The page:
JERSEY CITY, N.J. – Rickie Fowler and Justin Thomas turned up a month ago at Liberty National on their way to The Northern Trust on Long Island to see the course ahead of the 12th Presidents Cup.
Fowler blistered the place, shooting 10 under par. Thursday, in far more challenging and windy conditions and playing this time for real, Fowler and Thomas pretty much picked up right where they had left things. They got the U.S. off to a rocket-fast start, drumming Hideki Matsuyama and Charl Schwartzel, 6 and 4, in the opening foursomes session.
One down after two holes, Fowler pitched in from 72 feet from left of the green at the par-4 third hole to square the match, and once the USA flipped the par-5 fourth to go 1 up – the Internationals were in a greenside bunker in two and made 5 – Team USA’s leadoff tandem was not going to be caught.
By the time the teams stepped to the 10th tee, the Internationals were reeling and the U.S. was in complete command, 4 up.
“Every time it looked like we would maybe do something, they would chip in or something,” Schwartzel said. “That’s the thing with 18-hole match play – there’s key moments in the round, it’s big momentum shifts in your favor or not in your favor. We had a few of those, and on top of it, both me and Hideki hit loose shots. You’re sort of taking yourself out of it.”
Fowler was a steady influence on his younger partner and Florida neighbor. Thomas may be a major champion, FedEx Cup champion and before too long, the PGA Tour’s player of the year, but he’s a rookie in this competition, and he needed some settling down in the early stages.
Fowler left Thomas only 105 yards into the 427-yard first hole in the alternate-shot format, splitting the fairway on the most demanding tee shot on the course, and Thomas promptly juiced a wedge some 30 feet above the hole, atop the wrong shelf.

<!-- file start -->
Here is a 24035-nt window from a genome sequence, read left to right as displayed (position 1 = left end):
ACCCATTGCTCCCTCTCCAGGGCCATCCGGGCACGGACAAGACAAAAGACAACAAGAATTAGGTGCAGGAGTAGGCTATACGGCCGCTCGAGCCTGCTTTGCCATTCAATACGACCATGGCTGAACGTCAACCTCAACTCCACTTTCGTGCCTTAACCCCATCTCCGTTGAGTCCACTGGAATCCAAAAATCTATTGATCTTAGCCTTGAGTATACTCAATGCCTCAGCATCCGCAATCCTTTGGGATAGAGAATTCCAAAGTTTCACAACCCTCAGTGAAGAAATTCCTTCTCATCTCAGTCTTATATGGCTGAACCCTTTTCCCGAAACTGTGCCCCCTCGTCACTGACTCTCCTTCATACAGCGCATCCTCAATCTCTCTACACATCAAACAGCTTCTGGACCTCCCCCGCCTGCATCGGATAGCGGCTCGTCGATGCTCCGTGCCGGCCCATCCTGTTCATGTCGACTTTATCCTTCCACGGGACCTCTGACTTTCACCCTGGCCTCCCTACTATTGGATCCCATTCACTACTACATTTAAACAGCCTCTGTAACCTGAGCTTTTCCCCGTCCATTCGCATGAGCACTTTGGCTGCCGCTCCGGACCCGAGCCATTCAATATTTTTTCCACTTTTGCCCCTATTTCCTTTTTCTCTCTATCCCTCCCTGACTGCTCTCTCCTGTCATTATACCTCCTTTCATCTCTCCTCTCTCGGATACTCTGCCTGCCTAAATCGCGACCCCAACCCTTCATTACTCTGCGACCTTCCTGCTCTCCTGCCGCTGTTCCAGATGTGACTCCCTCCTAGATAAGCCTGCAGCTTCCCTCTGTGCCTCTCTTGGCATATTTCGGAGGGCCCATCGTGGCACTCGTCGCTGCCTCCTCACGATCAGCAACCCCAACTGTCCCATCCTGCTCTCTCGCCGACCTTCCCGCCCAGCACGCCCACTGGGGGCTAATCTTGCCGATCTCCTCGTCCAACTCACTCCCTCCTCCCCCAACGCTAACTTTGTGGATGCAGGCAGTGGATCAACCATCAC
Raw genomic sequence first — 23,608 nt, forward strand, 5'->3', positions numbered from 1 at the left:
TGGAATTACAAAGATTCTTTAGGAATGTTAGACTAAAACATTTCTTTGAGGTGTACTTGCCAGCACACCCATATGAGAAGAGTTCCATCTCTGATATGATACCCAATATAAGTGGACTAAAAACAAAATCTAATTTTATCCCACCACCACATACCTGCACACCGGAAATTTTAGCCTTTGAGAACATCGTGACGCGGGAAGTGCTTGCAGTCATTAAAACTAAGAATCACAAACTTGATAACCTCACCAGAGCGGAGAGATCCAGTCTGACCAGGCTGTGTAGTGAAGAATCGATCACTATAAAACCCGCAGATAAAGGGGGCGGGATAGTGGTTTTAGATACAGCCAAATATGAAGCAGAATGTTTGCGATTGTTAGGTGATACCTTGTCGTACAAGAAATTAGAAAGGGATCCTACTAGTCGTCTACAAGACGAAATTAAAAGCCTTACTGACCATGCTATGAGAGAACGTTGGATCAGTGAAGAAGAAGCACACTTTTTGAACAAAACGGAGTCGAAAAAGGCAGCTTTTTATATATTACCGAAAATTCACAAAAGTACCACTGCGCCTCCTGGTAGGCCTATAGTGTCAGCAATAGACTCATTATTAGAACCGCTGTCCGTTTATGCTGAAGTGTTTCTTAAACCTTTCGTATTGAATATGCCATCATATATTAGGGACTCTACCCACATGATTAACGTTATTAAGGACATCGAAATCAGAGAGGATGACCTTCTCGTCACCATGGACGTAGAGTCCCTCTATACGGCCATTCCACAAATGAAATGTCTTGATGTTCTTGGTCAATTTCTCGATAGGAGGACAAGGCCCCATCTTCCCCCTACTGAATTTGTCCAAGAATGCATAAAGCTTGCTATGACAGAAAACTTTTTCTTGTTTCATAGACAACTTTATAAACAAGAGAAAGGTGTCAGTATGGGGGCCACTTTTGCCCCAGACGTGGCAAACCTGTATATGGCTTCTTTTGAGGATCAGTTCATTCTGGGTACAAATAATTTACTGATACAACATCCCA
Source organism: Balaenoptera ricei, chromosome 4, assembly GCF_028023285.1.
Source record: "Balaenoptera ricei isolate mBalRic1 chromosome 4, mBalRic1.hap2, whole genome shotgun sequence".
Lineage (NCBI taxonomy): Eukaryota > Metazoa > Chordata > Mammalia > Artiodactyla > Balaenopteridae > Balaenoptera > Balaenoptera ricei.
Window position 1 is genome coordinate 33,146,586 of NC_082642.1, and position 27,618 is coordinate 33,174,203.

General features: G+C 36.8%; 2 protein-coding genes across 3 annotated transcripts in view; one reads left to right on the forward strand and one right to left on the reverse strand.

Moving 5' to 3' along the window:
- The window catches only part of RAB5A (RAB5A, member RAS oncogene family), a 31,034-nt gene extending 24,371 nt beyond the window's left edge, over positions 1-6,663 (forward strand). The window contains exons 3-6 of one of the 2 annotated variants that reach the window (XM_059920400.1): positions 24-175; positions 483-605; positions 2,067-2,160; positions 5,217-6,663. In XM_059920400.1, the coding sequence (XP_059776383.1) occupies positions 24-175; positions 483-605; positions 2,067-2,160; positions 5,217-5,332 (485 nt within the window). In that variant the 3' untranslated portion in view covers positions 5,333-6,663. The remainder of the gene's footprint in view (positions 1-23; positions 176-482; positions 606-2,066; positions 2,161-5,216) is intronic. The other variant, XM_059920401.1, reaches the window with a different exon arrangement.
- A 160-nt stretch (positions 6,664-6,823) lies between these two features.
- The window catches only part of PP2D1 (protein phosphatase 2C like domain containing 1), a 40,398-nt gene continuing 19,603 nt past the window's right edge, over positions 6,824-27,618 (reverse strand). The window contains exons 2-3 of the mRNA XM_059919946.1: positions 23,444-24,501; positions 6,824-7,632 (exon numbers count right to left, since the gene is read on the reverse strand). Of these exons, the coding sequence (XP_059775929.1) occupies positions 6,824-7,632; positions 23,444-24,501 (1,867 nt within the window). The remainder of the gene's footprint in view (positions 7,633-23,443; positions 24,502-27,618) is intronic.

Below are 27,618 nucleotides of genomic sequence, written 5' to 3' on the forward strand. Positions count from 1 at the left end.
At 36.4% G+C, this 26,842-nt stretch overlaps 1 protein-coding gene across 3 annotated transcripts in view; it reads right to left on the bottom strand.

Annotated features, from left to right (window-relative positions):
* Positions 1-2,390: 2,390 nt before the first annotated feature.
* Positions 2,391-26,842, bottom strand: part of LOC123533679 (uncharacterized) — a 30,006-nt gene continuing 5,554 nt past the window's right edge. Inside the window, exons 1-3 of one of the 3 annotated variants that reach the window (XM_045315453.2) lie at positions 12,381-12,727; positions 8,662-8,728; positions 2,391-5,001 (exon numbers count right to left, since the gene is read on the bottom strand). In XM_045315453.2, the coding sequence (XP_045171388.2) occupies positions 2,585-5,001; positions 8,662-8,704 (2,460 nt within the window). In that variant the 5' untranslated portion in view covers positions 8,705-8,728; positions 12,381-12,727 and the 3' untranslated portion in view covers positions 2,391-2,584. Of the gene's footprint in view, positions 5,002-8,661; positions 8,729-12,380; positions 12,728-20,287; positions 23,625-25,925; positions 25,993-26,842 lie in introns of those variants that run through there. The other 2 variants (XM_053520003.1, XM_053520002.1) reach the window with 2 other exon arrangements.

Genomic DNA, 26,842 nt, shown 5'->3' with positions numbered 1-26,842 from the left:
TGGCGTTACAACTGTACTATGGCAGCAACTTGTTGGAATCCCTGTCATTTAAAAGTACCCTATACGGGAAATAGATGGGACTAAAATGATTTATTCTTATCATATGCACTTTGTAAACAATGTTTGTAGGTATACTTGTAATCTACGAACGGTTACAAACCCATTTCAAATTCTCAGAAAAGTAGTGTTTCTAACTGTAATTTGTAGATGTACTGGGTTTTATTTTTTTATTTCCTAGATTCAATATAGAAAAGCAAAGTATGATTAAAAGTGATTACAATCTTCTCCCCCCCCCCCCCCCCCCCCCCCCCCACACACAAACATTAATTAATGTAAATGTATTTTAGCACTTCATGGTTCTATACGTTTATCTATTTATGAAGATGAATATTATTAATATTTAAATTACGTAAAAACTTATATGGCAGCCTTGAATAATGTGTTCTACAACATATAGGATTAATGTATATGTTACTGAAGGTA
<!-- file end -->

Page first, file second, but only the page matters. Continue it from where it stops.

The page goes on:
Thomas called the start of his round “a good nervous.”
“It’s not the don’t-mess-up kind of nervous. It’s like, how-am-I-supposed-to-hit-a-wedge-105-yards nervous?” he said. “The adrenaline is pumping. But like any round, once you hit a couple shots, a couple holes, you get out there … it’s just kind of what we do.”
Thomas did contribute some nice par-saving putts and when Thomas smoked a drive just right of the green at the 325-yard 12th and Fowler knocked a chip 7 feet past, Thomas was there to pick him up, knocking down the birdie putt to go 5 up.
International captain Nick Price was hoping for big things from Matsuyama, his highest-ranked player (he’s No. 3 in the world after Matsuyama had struggled to find any in the FedEx Cup Playoffs. But he was out of sorts, and Schwartzel wasn’t much help.
After hitting the first two greens in regulation (and going 1 up), the Internationals would hit only one more green in regulation before reaching the 13th hole.
“We really didn’t get into our game today,” Matsuyama said through a translator. “The rhythm just wasn’t there.”
The two were conceded a birdie at the second hole, which the USA botched, and after that, made only a lone birdie, that coming at the short 10th. They made four bogeys and a double in a seven-hole stretch beginning at No. 6.
What was missing?
“I’m not really sure,” Matsuyama said. “I’m sure Charl and I will talk about it, and hopefully we can fix it.”
Schwartzel lipped out from 4 feet for par to win the par-4 sixth then stepped up and tugged a tee shot into the water at the 225-yard seventh. Suddenly the U.S. built a 3-up advantage.
With a rookie at his side, Rickie Fowler played beautifully, driving it very well and contributing some nice chips to set up solid par saves.
Team USA was off to a scratchy start, but Fowler got the team going with a clutch pitch-in at the par-4 third hole from 72 feet, the ball curling left-to-right and falling into the hole.
Thomas was one of four rookies in the U.S. foursomes lineup on Thursday, and the only one to win a full point. … Matsuyama is now 0-2-1 in first-day play at the Presidents Cup.